## The Network

Basically the network is a flow diagram showing the sequence of operations of a process. Each individual operation is known as an activity and each meeting point or transfer stage between one activity and another is an event or node. If the activities are represented by straight lines and the events by circles, it is very simple to draw their relationships graphically, and the resulting diagram is known as the network. In order to show which activity has to be performed

Figure 20.1

before its neighbour, arrow heads are placed on the straight lines, but it must be explained that the length or orientation of these lines is quite arbitrary.

It can be seen, therefore, that each activity has two nodes or events, one at the beginning and one at the end (Figure 20.1). Thus events 1 and 2 in the figure show the start and finish of activity A. The arrow head indicates that 1 comes before 2, i.e. the operation flows towards 2. We can now describe the activity in two ways:

1 By its activity title (in this case, A)

2 By its starting and finishing event nodes 1-2.

For analysis purposes, the second method must be used. Basic rules

Before proceeding further it may be prudent at this stage to list some very simple but basic rules for network presentation, which must be adhered to rigidly:

1 Where the starting node of an activity is also the finishing node of one or more other activities, it means that all the activities with this finishing node must be completed before the activity starting from that node can be commenced. For example, in Figure 20.2, 1-3(A) and 2-3(B) must be completed before 3-4(C) can be started.

2 Each activity must have a different set of starting and finishing node numbers. This poses a problem when two activities start and finish at the same event node, and means that the example shown in Figure 20.3 is incorrect. In order to apply this rule, therefore, an artificial or 'dummy' activity is introduced into the network (Figure 20.4). This 'dummy' has a duration

Figure 20.2

Wrong

Wrong

Figure 20.5

of zero time and thus does not affect the logic or overall time of the project. It can be seen that activity A still starts at 1 and takes 7 units of time before being completed at event 3. Activity B also still takes 7 units of time before being completed at 3 but it starts at node 2. The activity between 1 and 2 is a timeless dummy.

3 When two chains of activities are inter-related, this can be shown by joining the two chains either by a linking activity or a 'dummy' (Figure 20.5). The dummy's function is to show that all the activities preceding it, i.e. 1-2(A) and 2-3(B) shown in Figure 20.5, must be completed before activity 7-8(F) can be started. Needless to say, activities 5-6(D), 6-7(E) as well as 2-6(G) must also be completed before 7-8(F) can be started.

4 Each activity (except the last) must run into another activity. Failure to do so creates a loose end or 'dangle' (Figure 20.6). Dangles create premature 'ends' of a part of a project, so that the relationship between this end and the actual final completion node cannot be seen. Hence the loose ends must be joined to the final node (in this case, node 6 in Figure 20.7) to enable the analysis to be completed.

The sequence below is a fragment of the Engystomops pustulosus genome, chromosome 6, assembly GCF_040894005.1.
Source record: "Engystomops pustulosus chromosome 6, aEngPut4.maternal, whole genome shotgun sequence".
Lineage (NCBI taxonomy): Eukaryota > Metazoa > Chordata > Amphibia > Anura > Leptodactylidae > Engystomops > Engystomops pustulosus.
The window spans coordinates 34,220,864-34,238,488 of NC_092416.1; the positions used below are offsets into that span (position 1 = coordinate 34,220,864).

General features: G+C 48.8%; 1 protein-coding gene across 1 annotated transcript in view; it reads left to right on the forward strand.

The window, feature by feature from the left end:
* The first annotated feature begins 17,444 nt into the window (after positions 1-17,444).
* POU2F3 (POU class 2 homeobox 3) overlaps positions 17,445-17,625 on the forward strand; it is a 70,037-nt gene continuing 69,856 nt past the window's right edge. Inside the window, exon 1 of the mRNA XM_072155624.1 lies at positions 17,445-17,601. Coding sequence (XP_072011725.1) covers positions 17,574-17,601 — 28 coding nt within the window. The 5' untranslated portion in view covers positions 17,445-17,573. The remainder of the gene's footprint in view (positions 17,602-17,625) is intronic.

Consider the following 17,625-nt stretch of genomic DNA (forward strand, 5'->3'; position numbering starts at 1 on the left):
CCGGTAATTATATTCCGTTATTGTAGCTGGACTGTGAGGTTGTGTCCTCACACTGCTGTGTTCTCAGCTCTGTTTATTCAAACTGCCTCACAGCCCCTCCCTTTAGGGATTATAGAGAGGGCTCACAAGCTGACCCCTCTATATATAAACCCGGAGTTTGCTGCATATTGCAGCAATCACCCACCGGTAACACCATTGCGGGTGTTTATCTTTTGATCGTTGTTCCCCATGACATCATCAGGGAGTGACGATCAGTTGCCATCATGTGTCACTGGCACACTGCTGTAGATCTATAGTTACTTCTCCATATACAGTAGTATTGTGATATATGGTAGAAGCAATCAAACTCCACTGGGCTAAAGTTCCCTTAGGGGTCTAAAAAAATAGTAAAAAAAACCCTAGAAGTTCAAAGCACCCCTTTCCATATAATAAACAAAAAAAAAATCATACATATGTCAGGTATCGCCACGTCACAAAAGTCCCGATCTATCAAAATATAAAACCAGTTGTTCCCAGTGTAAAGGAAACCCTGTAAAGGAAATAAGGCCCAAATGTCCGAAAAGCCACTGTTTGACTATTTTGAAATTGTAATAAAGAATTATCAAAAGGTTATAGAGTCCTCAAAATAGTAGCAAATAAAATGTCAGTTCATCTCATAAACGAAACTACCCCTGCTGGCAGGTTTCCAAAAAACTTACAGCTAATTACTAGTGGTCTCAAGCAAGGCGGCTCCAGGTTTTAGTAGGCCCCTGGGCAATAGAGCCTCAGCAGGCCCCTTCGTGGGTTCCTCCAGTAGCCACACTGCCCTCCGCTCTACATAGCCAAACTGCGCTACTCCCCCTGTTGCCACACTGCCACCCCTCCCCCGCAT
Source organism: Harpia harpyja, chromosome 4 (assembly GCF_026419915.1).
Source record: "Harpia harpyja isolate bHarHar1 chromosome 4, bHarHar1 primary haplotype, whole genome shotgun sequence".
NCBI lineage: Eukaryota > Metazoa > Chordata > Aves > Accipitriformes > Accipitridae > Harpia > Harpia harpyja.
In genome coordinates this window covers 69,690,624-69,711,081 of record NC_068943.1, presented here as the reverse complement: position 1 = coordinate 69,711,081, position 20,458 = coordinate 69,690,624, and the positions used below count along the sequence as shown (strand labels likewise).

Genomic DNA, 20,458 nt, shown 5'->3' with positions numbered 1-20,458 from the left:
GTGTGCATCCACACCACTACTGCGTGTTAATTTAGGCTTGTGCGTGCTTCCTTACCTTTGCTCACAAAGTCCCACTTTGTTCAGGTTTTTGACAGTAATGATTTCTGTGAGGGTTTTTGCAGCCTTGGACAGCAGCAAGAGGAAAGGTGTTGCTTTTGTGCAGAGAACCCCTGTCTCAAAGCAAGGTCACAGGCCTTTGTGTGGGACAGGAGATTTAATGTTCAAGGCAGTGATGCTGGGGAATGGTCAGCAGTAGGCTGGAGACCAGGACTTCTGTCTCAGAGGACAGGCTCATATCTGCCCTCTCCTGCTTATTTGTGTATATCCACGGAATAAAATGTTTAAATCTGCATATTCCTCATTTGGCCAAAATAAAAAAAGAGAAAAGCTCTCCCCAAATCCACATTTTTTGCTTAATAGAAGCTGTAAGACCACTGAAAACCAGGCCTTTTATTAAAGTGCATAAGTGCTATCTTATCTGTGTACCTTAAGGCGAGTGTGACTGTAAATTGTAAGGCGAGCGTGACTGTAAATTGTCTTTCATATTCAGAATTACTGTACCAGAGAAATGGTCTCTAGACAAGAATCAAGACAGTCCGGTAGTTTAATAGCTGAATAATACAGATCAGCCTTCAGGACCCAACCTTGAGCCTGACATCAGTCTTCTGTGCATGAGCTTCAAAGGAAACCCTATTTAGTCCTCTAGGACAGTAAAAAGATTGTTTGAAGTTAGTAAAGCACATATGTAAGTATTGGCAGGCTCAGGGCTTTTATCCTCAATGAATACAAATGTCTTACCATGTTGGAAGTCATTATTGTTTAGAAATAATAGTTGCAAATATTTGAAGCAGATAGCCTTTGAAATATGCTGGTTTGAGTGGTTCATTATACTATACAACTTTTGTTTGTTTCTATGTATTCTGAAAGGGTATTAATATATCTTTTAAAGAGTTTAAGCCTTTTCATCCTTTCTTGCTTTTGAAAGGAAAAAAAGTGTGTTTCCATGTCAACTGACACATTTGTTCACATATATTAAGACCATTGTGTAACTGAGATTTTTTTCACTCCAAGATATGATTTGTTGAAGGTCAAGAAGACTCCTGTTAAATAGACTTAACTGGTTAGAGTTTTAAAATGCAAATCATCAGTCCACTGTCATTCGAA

5 No chain of activities must be permitted to form a loop, i.e. such a sequence that the last activity in the chain has an influence on the first. Clearly, such a loop makes nonsense of any logic since, if one considers activities 2-3(B), 3-4(C), 4-5(E) and 5-2(F) in Figure 20.8, one finds that B, C and E must precede F, yet F must be completed before B can start. Such a situation cannot occur in nature and defies analysis.

Apart from strictly following the basic rules 1 to 5 set out above, the following points are worth remembering to obtain the maximum benefit from network techniques.

1 Maximize the number of activities which can be carried out in parallel. This obviously (resources permitting) cuts down the overall programme time.

2 Beware of imposing unnecessary restraints on any activity. If a restraint is convenient rather than imperative, it should best be omitted. The use of resource restraints is a trap to be particularly avoided since additional resources can often be mustered - even if at additional cost.

3 Start activities as early as possible and connect them to the rest of the network as late as possible (Figures 20.9 and 20.10). This avoids unnecessary restraints and gives maximum float.

4 Resist the temptation to use a conveniently close node point as a 'staging post' for a dummy activity used as a restraint. Such a break in a restraint could impose an additional unnecessary restraint on the succeeding activity. In Figure 20.11 the intent is to restrain activity E by B and D and activity G by D. However, because the dummy from B uses node 6 as a staging post, activity G is also restrained by B. The correct network is shown in Figure 20.12. It must be remembered that the restraint on G may have to be added at a later stage, so that the effect of B in Figure 20.11 may well be overlooked.

5 When drawing ladder networks (see page 99) beware of the danger of trying to economize on dummy activities as described later (Figures 20.24 and 20.25).

Figure 20.12

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